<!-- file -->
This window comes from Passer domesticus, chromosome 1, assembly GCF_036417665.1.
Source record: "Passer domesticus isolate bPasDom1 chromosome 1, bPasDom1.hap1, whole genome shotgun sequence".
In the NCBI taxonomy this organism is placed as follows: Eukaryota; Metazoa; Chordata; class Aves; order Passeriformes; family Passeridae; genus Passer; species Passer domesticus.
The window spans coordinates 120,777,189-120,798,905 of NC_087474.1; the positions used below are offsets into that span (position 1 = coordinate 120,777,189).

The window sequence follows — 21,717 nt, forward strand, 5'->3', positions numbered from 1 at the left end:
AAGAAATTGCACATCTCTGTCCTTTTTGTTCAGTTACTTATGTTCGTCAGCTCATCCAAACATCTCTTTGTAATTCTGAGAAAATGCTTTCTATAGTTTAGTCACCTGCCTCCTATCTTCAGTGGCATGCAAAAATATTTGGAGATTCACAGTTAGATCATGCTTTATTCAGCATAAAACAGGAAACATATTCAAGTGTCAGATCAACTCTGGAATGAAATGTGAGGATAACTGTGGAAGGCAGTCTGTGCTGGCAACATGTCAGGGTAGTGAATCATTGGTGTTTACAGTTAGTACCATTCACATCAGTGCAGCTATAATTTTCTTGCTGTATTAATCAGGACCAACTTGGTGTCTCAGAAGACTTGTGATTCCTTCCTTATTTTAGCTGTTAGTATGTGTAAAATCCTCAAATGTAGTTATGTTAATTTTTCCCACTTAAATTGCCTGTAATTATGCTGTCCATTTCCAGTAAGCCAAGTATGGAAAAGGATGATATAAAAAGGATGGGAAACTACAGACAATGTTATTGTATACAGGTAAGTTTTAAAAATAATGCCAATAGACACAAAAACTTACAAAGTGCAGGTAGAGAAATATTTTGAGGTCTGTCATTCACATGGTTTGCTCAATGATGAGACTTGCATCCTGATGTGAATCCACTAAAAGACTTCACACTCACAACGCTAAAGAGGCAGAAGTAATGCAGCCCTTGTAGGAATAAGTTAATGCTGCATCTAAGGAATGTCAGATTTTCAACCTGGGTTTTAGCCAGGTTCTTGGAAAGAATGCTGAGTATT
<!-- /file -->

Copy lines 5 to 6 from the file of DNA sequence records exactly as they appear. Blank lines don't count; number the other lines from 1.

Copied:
The window sequence follows — 21,717 nt, forward strand, 5'->3', positions numbered from 1 at the left end:
AAGAAATTGCACATCTCTGTCCTTTTTGTTCAGTTACTTATGTTCGTCAGCTCATCCAAACATCTCTTTGTAATTCTGAGAAAATGCTTTCTATAGTTTAGTCACCTGCCTCCTATCTTCAGTGGCATGCAAAAATATTTGGAGATTCACAGTTAGATCATGCTTTATTCAGCATAAAACAGGAAACATATTCAAGTGTCAGATCAACTCTGGAATGAAATGTGAGGATAACTGTGGAAGGCAGTCTGTGCTGGCAACATGTCAGGGTAGTGAATCATTGGTGTTTACAGTTAGTACCATTCACATCAGTGCAGCTATAATTTTCTTGCTGTATTAATCAGGACCAACTTGGTGTCTCAGAAGACTTGTGATTCCTTCCTTATTTTAGCTGTTAGTATGTGTAAAATCCTCAAATGTAGTTATGTTAATTTTTCCCACTTAAATTGCCTGTAATTATGCTGTCCATTTCCAGTAAGCCAAGTATGGAAAAGGATGATATAAAAAGGATGGGAAACTACAGACAATGTTATTGTATACAGGTAAGTTTTAAAAATAATGCCAATAGACACAAAAACTTACAAAGTGCAGGTAGAGAAATATTTTGAGGTCTGTCATTCACATGGTTTGCTCAATGATGAGACTTGCATCCTGATGTGAATCCACTAAAAGACTTCACACTCACAACGCTAAAGAGGCAGAAGTAATGCAGCCCTTGTAGGAATAAGTTAATGCTGCATCTAAGGAATGTCAGATTTTCAACCTGGGTTTTAGCCAGGTTCTTGGAAAGAATGCTGAGTATT